The Bittersweet Love Story Behind Peter Lieberson's Neruda Songs
A moving song cycle about love has an equally powerful backstory. Captivated by a collection of Pablo Neruda's love poems, composer Peter Lieberson set five of them to be sung by his wife. In 2005, Lorraine Hunt Leiberson premiered, performed and recorded them, but died the next year. As WRTI's Susan Lewis reports, the song cycle, Neruda Songs, lives on.
Listen on Sunday, June 14th at 1 PM on WRTI 90.1 and Monday, June 15th at 7 PM on WRTI HD-2 when mezzo-soprano Kelly O'Connor sings Neruda Songs with The Philadelphia Orchestra in Concert.
Mezzo-soprano Kelly O'Connor had never met Lorraine Hunt Lieberson, but when Kelly was called to step in a performance of The Neruda Songs after Lorraine died, she learned this very personal work from the composer, Peter Leiberson, who had set to music five poems by Pablo Neruda showing the progression of love.
"It's kind of like the sunrise to the sunset of a day, if you will," she says. "[Starting with] the beginning of love, and the exuberance of those first feelings."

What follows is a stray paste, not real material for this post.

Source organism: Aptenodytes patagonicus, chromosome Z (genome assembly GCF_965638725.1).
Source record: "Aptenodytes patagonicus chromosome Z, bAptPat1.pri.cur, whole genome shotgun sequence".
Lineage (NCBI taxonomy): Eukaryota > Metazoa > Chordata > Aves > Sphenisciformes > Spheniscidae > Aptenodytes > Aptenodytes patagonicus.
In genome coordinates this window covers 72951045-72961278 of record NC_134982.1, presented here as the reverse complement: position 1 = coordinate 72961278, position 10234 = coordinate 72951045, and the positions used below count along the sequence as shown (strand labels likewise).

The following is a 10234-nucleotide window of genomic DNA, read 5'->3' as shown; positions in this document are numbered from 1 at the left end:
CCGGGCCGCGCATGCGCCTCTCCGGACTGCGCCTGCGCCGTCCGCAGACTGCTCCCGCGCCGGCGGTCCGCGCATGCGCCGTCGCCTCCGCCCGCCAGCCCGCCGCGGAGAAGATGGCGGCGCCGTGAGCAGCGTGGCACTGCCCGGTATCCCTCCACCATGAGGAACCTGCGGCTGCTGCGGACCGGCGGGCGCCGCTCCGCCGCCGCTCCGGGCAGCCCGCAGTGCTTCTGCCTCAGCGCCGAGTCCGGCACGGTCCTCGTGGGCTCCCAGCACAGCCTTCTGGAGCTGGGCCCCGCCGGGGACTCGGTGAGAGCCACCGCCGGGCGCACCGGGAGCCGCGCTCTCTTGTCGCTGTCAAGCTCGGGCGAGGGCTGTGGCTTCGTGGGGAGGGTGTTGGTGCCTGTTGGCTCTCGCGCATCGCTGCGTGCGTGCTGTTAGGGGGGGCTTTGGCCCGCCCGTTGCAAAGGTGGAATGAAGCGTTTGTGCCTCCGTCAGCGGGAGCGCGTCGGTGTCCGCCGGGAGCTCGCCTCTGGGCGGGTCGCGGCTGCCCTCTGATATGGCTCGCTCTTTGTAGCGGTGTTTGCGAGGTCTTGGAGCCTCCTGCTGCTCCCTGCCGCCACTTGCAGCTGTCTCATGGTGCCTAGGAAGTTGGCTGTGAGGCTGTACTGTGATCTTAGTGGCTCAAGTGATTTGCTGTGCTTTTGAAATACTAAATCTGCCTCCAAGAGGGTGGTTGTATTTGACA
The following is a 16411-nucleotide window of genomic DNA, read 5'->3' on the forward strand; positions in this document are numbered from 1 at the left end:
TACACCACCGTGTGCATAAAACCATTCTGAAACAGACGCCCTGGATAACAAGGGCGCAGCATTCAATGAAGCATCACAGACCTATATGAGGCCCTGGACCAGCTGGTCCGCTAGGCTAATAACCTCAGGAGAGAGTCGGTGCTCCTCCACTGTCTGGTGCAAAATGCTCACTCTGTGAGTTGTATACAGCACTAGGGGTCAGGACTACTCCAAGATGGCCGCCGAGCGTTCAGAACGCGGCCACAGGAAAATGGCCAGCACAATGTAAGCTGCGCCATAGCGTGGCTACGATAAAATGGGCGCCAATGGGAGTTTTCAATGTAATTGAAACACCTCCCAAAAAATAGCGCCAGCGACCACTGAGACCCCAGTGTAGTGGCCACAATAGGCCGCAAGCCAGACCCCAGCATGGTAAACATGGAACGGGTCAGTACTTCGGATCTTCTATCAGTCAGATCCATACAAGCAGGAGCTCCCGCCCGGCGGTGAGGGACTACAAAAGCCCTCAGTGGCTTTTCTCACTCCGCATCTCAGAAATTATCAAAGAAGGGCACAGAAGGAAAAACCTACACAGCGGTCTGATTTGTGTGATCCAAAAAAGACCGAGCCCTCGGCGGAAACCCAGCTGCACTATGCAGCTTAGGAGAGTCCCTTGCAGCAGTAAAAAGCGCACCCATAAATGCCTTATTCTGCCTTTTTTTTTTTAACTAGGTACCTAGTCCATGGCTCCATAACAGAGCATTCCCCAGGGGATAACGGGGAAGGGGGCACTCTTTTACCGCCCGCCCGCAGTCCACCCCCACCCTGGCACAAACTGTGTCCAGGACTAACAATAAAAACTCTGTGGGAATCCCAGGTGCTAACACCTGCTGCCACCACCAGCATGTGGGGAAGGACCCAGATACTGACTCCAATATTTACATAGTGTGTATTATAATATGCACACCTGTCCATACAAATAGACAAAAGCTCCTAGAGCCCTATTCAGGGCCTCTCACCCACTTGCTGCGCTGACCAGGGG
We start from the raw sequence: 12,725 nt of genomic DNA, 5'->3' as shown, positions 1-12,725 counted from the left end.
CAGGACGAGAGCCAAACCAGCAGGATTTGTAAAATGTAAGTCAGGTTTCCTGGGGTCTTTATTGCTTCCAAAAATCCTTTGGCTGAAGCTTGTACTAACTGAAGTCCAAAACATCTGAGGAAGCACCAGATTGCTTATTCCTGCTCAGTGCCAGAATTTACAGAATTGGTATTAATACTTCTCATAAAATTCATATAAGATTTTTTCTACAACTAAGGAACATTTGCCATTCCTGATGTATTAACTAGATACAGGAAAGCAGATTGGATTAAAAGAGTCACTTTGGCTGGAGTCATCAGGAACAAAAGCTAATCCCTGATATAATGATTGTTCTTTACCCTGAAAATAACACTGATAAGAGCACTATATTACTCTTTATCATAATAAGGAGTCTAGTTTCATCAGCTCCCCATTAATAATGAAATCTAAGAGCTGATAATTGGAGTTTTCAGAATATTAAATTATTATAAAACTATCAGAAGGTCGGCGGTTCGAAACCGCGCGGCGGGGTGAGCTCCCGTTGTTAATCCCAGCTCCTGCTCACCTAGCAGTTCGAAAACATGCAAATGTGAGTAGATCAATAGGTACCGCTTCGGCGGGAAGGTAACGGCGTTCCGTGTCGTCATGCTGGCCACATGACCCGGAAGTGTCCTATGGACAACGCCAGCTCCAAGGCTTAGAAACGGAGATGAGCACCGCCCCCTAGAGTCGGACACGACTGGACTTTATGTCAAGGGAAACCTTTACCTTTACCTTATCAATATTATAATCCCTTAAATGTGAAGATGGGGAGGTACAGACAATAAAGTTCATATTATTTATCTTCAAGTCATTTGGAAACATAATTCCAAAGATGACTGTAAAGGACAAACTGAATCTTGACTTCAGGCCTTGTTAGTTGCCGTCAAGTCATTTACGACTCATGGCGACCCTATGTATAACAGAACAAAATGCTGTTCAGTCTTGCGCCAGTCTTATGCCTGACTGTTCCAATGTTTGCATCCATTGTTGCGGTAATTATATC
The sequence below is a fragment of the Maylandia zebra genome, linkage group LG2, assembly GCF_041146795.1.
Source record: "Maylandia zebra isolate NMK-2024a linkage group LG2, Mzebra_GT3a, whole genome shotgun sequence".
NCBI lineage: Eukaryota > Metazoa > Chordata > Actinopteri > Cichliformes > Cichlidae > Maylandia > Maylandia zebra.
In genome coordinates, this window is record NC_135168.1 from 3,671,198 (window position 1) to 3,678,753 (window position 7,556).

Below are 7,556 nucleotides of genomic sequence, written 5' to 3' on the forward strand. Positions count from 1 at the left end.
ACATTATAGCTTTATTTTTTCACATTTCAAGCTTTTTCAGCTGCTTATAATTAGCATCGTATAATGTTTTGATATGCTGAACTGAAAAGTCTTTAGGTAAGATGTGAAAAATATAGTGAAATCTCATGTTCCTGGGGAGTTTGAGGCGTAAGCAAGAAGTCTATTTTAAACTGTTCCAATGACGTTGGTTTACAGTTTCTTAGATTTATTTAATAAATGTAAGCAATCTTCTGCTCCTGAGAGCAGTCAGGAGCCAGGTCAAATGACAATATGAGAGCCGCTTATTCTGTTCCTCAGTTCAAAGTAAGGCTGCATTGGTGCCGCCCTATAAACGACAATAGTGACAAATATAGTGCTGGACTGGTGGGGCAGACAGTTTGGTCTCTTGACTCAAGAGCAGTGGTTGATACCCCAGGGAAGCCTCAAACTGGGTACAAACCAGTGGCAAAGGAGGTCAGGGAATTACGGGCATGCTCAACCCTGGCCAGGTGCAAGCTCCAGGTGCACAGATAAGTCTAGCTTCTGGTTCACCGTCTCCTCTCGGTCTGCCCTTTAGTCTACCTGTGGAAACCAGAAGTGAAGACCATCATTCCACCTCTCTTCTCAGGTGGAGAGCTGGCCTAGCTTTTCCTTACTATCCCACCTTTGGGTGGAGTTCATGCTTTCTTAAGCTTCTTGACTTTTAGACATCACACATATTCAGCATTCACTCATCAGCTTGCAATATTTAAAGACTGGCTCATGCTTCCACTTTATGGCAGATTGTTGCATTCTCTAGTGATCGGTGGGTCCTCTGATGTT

O'Connor says the third song is her favorite; it expresses the range of passionate emotions involved in losing oneself in love. "It speaks [of feelings] —don't leave me for a day, for a minute, for a second. Within your joy, you still find these moments of panic or sorrow or worry and that's so human."
Peter Lieberson himself died just five years after his wife. When working with Kelly O'Connor, he gave her his blessing to carry "the torch." She's now been singing the songs for close to a decade.
"I've been lucky that I've sung them while Peter was in the audience, and while he decided to surrender them to me when he's passed on ... and to me, now they are together enjoying them."
"Peter was always very optimistic about love," she says, pointing to the fifth song in the cycle, and the poetry that says, "our love will just change lips and change lands and will never die."
"It was such a beautiful representation of their love story."